Cycling from England to India

Our next adventure is officially confirmed and if you know us well you’ve probably already guessed it ain’t gonna be a small one. As we like to challenge ourselves we’ve come up with our most adventurous and demanding trip to date. We’re embarking on a 6,500+ mile cycling expedition straight from our front door in England all the way to India. That’s right, India. This article explains why the hell we decided on cycling from England to India and how exactly we plan on doing it!

An adventure 4 years in the making 

Before we get into the nitty gritty trip details I think you need a bit of background as this journey has been brewing for a number of years. On Tuesday 29th of March 2016 we left to explore the world. We didn’t have a plan but decided to start in Sri Lanka and later move towards our dream destination: India. For years we had fantasised about exploring the magical country and this was finally going to be our chance.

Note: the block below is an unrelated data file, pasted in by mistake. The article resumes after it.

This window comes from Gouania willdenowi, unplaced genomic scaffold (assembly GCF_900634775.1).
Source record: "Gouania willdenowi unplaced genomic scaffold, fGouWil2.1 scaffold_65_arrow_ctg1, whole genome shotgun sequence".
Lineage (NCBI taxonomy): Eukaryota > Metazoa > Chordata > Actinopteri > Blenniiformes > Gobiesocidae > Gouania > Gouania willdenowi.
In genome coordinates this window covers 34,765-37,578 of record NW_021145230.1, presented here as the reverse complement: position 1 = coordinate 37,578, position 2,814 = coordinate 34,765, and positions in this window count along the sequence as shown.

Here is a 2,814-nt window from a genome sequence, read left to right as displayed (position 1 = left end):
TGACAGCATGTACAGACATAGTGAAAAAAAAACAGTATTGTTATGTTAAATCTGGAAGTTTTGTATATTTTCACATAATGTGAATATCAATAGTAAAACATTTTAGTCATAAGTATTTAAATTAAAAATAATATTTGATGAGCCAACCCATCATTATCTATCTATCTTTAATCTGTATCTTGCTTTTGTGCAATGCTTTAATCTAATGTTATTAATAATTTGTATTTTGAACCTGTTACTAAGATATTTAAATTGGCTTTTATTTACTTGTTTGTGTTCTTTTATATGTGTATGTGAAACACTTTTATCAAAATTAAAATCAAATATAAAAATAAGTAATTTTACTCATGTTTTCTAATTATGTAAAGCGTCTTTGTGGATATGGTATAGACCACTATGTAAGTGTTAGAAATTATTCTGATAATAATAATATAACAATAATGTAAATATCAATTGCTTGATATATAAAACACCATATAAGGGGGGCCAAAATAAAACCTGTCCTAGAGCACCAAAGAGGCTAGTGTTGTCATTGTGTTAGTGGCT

Low and behold, we didn’t do much research and as our 3 month Sri Lanka visa expired we faced a problem: monsoons. The rains in the south of India meant we would be missing out on hiking opportunities and a big region of the country. So, instead of skipping half of our dream destination we decided to travel East and come back to India later in the trip when we could experience it properly. 

A year later we were working in Hanoi, saving up money for travelling to, yes you guessed it, India. We worked in Hanoi for 10 months and planned on taking our motorbikes all the way from Hanoi, through SE Asia and finally arriving to India. 

Vegan Vietnamese Summer Rolls
Boy did we love the vegan food in Hanoi!

 

10 months of hard graft behind us, our money was saved, a vague route was planned and we were almost ready to go. Then, two weeks before our leaving date disaster struck and we had to return to the UK (you can find out a bit more about that here). Long story short, we would be in the UK for a prolonged period of time. 

This is the point we started Veggie Vagabonds and also started to think about our responsibility as people and travellers. We wanted to keep exploring the world but knew how detrimental flying was to the environment. Countless destinations we’d visited had been destroyed because of human impacts and pollution. It was time to cut down our carbon footprint and encourage others to do the same. So, in 2017 we made the decision to stop flying for good